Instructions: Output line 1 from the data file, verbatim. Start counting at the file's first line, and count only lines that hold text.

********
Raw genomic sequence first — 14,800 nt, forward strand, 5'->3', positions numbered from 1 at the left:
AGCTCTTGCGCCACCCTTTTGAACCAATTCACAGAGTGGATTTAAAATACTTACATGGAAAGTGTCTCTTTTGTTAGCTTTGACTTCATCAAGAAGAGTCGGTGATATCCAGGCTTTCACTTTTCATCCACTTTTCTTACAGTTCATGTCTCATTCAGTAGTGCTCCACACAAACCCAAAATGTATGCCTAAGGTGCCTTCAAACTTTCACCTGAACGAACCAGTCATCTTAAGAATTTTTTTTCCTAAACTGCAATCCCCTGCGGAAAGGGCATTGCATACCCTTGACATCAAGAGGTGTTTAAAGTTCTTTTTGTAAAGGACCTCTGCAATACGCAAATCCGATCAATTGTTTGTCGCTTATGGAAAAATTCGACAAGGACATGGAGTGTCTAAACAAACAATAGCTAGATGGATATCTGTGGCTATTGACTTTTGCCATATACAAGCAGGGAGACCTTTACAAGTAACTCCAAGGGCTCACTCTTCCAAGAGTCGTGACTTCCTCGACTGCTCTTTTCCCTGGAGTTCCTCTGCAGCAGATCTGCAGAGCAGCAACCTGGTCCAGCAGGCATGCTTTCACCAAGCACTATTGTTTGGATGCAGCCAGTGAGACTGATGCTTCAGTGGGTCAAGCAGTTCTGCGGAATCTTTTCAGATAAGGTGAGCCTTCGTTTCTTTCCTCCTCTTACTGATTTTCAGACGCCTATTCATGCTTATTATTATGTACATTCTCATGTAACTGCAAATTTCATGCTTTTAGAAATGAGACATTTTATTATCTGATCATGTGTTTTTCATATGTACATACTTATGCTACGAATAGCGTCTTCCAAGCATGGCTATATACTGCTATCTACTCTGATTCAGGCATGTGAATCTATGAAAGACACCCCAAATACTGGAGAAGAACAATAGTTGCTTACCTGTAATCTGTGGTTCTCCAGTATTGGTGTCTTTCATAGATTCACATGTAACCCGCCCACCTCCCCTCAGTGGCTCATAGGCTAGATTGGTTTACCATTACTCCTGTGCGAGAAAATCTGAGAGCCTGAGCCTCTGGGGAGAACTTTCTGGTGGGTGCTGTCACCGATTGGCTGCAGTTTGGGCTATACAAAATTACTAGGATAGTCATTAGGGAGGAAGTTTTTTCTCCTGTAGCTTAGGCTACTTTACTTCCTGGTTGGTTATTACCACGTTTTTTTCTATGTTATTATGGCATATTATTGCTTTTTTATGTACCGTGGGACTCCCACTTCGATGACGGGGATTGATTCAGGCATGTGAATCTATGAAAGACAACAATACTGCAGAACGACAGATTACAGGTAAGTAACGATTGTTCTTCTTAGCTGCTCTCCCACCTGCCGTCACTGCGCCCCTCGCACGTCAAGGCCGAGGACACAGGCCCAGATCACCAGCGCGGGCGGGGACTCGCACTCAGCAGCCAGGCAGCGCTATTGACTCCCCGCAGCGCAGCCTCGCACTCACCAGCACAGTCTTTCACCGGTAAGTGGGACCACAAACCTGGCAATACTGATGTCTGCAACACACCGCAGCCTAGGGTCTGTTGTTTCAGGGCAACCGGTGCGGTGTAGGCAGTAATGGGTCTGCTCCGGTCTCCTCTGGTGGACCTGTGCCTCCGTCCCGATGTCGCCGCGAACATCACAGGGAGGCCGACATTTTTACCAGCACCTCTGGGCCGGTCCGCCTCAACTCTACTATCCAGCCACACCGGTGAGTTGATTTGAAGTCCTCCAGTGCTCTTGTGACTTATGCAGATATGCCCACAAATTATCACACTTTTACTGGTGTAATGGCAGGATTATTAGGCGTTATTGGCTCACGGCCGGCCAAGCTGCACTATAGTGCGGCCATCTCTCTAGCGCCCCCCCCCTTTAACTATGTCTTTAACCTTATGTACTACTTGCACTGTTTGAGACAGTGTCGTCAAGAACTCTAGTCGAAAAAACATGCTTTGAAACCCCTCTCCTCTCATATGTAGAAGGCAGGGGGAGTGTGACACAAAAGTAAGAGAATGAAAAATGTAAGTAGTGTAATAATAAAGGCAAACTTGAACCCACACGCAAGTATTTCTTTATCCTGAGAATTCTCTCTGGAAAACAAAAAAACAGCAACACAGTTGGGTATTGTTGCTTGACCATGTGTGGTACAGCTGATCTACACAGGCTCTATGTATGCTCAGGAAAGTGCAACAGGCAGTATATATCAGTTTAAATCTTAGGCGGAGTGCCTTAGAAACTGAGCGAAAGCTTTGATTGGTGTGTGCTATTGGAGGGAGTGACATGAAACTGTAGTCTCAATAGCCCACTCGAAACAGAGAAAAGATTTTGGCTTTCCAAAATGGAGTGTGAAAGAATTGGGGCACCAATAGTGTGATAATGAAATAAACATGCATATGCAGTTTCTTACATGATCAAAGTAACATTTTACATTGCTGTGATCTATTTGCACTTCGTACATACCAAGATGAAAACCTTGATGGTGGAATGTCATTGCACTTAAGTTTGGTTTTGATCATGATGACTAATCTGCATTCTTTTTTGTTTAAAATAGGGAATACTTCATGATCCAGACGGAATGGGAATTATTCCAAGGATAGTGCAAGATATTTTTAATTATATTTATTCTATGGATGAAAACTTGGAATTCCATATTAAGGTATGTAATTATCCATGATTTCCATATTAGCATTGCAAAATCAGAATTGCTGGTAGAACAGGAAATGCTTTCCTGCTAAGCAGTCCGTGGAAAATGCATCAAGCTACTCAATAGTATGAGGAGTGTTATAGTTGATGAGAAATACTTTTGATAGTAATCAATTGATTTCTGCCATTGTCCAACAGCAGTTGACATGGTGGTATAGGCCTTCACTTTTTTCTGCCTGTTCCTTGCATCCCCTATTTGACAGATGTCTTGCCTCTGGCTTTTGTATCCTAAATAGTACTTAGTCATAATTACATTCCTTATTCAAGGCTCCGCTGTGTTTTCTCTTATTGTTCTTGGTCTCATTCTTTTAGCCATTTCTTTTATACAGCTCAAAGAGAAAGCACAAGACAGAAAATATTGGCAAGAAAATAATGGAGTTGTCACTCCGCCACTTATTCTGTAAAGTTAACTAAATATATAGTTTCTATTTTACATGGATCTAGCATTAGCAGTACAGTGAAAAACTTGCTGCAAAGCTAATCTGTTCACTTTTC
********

Raw genomic sequence first — 14,800 nt, forward strand, 5'->3', positions numbered from 1 at the left: